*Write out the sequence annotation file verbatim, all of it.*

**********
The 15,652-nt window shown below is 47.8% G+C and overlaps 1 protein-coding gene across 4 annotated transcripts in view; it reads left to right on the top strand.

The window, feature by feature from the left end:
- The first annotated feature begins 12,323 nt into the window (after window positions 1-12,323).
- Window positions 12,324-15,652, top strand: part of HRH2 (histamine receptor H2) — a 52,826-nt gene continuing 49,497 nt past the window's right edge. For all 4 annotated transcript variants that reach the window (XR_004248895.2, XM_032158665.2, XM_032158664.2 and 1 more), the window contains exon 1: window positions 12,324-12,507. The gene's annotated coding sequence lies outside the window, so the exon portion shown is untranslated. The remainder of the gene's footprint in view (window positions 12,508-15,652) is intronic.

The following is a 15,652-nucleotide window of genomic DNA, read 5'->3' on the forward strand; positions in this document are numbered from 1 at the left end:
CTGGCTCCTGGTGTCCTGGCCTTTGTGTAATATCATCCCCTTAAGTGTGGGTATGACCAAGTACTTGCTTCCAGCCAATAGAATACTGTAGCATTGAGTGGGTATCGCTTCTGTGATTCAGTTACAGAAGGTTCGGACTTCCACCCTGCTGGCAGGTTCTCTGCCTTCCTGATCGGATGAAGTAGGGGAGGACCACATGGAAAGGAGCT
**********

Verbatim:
The 15,652-nt window shown below is 47.8% G+C and overlaps 1 protein-coding gene across 4 annotated transcripts in view; it reads left to right on the top strand.

The window, feature by feature from the left end:
- The first annotated feature begins 12,323 nt into the window (after window positions 1-12,323).
- Window positions 12,324-15,652, top strand: part of HRH2 (histamine receptor H2) — a 52,826-nt gene continuing 49,497 nt past the window's right edge. For all 4 annotated transcript variants that reach the window (XR_004248895.2, XM_032158665.2, XM_032158664.2 and 1 more), the window contains exon 1: window positions 12,324-12,507. The gene's annotated coding sequence lies outside the window, so the exon portion shown is untranslated. The remainder of the gene's footprint in view (window positions 12,508-15,652) is intronic.

The following is a 15,652-nucleotide window of genomic DNA, read 5'->3' on the forward strand; positions in this document are numbered from 1 at the left end:
CTGGCTCCTGGTGTCCTGGCCTTTGTGTAATATCATCCCCTTAAGTGTGGGTATGACCAAGTACTTGCTTCCAGCCAATAGAATACTGTAGCATTGAGTGGGTATCGCTTCTGTGATTCAGTTACAGAAGGTTCGGACTTCCACCCTGCTGGCAGGTTCTCTGCCTTCCTGATCGGATGAAGTAGGGGAGGACCACATGGAAAGGAGCT